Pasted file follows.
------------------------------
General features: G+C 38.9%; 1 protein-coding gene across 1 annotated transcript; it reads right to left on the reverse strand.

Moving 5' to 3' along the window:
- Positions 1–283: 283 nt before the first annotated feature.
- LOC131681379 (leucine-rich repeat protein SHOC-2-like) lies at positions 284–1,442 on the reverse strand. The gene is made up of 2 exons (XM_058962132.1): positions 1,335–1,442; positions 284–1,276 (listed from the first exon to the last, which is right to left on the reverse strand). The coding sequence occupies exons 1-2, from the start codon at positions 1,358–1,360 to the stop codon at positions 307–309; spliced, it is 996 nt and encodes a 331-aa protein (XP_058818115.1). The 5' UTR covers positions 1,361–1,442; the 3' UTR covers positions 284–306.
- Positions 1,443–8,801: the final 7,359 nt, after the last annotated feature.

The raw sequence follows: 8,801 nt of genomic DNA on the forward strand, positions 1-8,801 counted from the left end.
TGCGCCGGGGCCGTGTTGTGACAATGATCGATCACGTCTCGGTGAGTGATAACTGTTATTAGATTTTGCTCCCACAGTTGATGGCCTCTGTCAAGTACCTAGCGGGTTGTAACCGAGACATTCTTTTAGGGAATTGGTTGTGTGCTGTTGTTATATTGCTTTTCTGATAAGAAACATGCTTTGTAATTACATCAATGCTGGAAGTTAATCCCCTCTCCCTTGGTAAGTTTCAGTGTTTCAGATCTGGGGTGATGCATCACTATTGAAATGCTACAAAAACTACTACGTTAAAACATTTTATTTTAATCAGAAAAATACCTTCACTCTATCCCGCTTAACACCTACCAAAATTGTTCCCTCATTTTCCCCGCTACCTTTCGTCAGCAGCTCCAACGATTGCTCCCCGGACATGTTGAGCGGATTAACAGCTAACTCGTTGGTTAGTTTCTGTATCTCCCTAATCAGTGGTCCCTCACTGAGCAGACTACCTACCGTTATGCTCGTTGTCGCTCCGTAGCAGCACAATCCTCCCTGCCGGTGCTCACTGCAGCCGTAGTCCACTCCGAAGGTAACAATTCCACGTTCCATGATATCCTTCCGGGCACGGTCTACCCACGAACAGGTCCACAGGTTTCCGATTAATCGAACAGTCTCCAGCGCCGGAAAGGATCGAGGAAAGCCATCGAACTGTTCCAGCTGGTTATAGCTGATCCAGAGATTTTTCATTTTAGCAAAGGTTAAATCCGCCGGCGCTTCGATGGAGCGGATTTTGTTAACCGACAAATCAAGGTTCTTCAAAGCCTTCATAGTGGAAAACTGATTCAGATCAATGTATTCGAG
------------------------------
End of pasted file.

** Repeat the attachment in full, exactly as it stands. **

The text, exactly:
General features: G+C 38.9%; 1 protein-coding gene across 1 annotated transcript; it reads right to left on the reverse strand.

Moving 5' to 3' along the window:
- Positions 1–283: 283 nt before the first annotated feature.
- LOC131681379 (leucine-rich repeat protein SHOC-2-like) lies at positions 284–1,442 on the reverse strand. The gene is made up of 2 exons (XM_058962132.1): positions 1,335–1,442; positions 284–1,276 (listed from the first exon to the last, which is right to left on the reverse strand). The coding sequence occupies exons 1-2, from the start codon at positions 1,358–1,360 to the stop codon at positions 307–309; spliced, it is 996 nt and encodes a 331-aa protein (XP_058818115.1). The 5' UTR covers positions 1,361–1,442; the 3' UTR covers positions 284–306.
- Positions 1,443–8,801: the final 7,359 nt, after the last annotated feature.

The raw sequence follows: 8,801 nt of genomic DNA on the forward strand, positions 1-8,801 counted from the left end.
TGCGCCGGGGCCGTGTTGTGACAATGATCGATCACGTCTCGGTGAGTGATAACTGTTATTAGATTTTGCTCCCACAGTTGATGGCCTCTGTCAAGTACCTAGCGGGTTGTAACCGAGACATTCTTTTAGGGAATTGGTTGTGTGCTGTTGTTATATTGCTTTTCTGATAAGAAACATGCTTTGTAATTACATCAATGCTGGAAGTTAATCCCCTCTCCCTTGGTAAGTTTCAGTGTTTCAGATCTGGGGTGATGCATCACTATTGAAATGCTACAAAAACTACTACGTTAAAACATTTTATTTTAATCAGAAAAATACCTTCACTCTATCCCGCTTAACACCTACCAAAATTGTTCCCTCATTTTCCCCGCTACCTTTCGTCAGCAGCTCCAACGATTGCTCCCCGGACATGTTGAGCGGATTAACAGCTAACTCGTTGGTTAGTTTCTGTATCTCCCTAATCAGTGGTCCCTCACTGAGCAGACTACCTACCGTTATGCTCGTTGTCGCTCCGTAGCAGCACAATCCTCCCTGCCGGTGCTCACTGCAGCCGTAGTCCACTCCGAAGGTAACAATTCCACGTTCCATGATATCCTTCCGGGCACGGTCTACCCACGAACAGGTCCACAGGTTTCCGATTAATCGAACAGTCTCCAGCGCCGGAAAGGATCGAGGAAAGCCATCGAACTGTTCCAGCTGGTTATAGCTGATCCAGAGATTTTTCATTTTAGCAAAGGTTAAATCCGCCGGCGCTTCGATGGAGCGGATTTTGTTAACCGACAAATCAAGGTTCTTCAAAGCCTTCATAGTGGAAAACTGATTCAGATCAATGTATTCGAG